Walking through the halls of high school for the very first time is always a challenge. Students struggle to find classes, make new friends, and understand new procedures. This year, for one particular group, coming to Atholton proved to be more difficult than usual–and they weren’t freshmen. 

“It’s my junior year,” said Azka Kaleem, a student who was redistricted from Hammond.  “It was my sophomore year when [Howard County redistricted] me.”

Kaleem is one of the many students who has been required by the county to switch schools in an effort to racially and financially diversify schools, as well as to control overcrowding. Although she was “pretty calm about it” Kaleem has many mixed feelings. 

“They never asked me. They just put me in a different school,” she stated. 

Echoing Kaleem’s emotions is Nadia Walcott, a current junior who was redistricted from Oakland Mills. 

“I didn’t support Howard County’s decision,” said Walcott. “I mean, at the end there would still be the same amount of students, just switched around. I was so mad about it.” 

Both students were skeptical about coming to Atholton, since they would be leaving friends behind. 

“Hearing I would be switching to a school most of my friends didn’t go to was horrifying,” said Walcott.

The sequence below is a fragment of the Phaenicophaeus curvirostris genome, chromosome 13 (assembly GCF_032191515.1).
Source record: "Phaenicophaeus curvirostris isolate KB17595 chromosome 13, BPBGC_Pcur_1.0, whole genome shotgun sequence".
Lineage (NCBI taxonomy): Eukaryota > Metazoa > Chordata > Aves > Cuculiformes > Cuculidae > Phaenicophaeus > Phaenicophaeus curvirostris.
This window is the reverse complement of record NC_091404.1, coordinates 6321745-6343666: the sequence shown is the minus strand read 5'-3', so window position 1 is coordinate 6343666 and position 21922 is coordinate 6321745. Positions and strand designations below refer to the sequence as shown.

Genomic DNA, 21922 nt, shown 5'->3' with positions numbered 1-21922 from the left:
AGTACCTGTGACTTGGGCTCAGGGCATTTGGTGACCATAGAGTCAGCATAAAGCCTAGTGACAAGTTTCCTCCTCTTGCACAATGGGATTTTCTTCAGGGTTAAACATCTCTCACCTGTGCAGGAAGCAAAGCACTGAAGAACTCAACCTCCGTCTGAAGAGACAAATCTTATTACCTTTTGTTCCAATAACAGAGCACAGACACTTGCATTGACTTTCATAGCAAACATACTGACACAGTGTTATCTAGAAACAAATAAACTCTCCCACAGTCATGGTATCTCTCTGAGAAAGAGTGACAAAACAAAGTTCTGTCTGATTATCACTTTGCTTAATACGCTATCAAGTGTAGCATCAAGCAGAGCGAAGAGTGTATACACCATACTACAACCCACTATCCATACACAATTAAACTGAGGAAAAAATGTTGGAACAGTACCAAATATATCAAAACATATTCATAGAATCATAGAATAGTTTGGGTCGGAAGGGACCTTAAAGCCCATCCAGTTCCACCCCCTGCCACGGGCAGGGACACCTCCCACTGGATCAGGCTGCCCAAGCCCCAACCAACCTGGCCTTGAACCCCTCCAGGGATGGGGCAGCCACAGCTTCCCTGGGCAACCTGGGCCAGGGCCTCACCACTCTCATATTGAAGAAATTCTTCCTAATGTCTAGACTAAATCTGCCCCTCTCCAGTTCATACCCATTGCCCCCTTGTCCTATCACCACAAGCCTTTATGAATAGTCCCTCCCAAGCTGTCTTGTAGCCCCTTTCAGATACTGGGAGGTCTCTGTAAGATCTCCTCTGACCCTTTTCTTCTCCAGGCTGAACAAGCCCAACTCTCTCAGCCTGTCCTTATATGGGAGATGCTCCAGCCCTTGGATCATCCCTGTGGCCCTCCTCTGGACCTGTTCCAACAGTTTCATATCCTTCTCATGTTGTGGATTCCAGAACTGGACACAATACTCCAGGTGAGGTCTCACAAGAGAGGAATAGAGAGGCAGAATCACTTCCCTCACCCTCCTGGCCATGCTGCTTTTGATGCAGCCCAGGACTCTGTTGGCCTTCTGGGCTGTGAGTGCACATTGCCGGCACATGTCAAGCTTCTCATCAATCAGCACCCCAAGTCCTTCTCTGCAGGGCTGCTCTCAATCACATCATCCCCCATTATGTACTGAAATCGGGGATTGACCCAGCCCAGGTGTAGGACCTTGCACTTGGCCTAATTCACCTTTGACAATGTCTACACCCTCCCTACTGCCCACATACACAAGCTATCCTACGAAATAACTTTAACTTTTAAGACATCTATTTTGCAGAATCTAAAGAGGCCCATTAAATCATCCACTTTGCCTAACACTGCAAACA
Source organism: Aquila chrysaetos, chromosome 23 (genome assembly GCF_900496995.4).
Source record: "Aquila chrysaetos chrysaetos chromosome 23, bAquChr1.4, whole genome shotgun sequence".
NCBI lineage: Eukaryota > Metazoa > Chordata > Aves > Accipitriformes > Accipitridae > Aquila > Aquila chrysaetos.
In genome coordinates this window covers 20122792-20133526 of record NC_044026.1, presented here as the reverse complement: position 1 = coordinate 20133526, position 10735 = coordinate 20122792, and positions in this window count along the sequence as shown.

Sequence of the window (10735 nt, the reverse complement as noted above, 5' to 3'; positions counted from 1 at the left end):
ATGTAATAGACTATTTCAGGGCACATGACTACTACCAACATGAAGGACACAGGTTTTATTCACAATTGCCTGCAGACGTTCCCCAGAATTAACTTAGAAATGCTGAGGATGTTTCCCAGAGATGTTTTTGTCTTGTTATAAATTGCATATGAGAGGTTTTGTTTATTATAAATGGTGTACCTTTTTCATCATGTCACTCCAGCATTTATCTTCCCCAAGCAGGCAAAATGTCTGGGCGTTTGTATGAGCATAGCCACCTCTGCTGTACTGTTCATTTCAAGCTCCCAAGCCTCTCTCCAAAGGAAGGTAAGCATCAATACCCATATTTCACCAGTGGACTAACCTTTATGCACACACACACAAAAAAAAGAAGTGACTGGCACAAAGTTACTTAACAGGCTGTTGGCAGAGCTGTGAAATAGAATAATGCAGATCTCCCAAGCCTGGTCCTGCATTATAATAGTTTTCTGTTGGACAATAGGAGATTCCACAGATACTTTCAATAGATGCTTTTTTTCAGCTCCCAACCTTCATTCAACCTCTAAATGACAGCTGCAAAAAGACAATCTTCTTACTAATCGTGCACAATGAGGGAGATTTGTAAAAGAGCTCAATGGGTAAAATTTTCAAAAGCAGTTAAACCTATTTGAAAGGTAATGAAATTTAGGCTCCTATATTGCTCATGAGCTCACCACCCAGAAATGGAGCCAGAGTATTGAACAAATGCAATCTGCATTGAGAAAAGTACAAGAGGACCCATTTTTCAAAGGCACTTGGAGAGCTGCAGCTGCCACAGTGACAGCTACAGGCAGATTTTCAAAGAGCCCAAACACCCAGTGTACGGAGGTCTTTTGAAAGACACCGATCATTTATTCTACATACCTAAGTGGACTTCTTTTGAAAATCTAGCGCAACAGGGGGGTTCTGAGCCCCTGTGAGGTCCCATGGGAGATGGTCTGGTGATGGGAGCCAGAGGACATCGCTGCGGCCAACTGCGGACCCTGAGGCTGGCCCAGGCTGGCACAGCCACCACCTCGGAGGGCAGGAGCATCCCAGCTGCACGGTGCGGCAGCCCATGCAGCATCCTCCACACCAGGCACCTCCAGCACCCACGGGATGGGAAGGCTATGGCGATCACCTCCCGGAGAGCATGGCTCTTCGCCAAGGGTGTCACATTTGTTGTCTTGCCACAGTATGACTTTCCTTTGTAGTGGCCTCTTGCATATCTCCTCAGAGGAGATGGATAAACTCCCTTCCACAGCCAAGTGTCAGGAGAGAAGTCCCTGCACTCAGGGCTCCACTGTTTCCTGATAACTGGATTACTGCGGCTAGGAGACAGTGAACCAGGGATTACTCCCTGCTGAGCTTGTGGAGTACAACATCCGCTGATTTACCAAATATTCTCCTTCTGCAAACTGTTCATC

“They’re gonna completely change your base, change your location, change your friends group, change your classes and everything,” said Kaleem

Although students were apprehensive about switching high schools, some–in particular Howard County staff members–were content with the idea. 

“I think it is a wonderful first step in a measure to make education more equitable across the county,” said Mrs. Stackhouse, an English teacher at Atholton. 

The redistricting had garnered county-wide attention from parents, staff, and students, and lots of controversy was raised. Many protests took place during board meetings, and petitions were created.

“I think that there is a misperception of there being a ‘good’ and ‘bad’ areas’ of Howard County, and that is, in my opinion, absolutely not the case,” said Mrs. Stackhouse. 

Nevertheless, despite their reluctance to come to Atholton, students have now come to terms with the matter. 

Walcott said, “Now, I support it, or at least accept it,” she said. “I’ve gotten used to Atholton and I really like it a lot.”

Posted by Sumaya Abdel-Motagaly

Sumaya Abdel-Motagaly is a junior at Atholton with a passion for all things reading and writing. In her free time she enjoys chilling with friends, painting, reading Stephen King novels, and sleeping. In the future, Sumaya hopes to pursue a career in Journalism.

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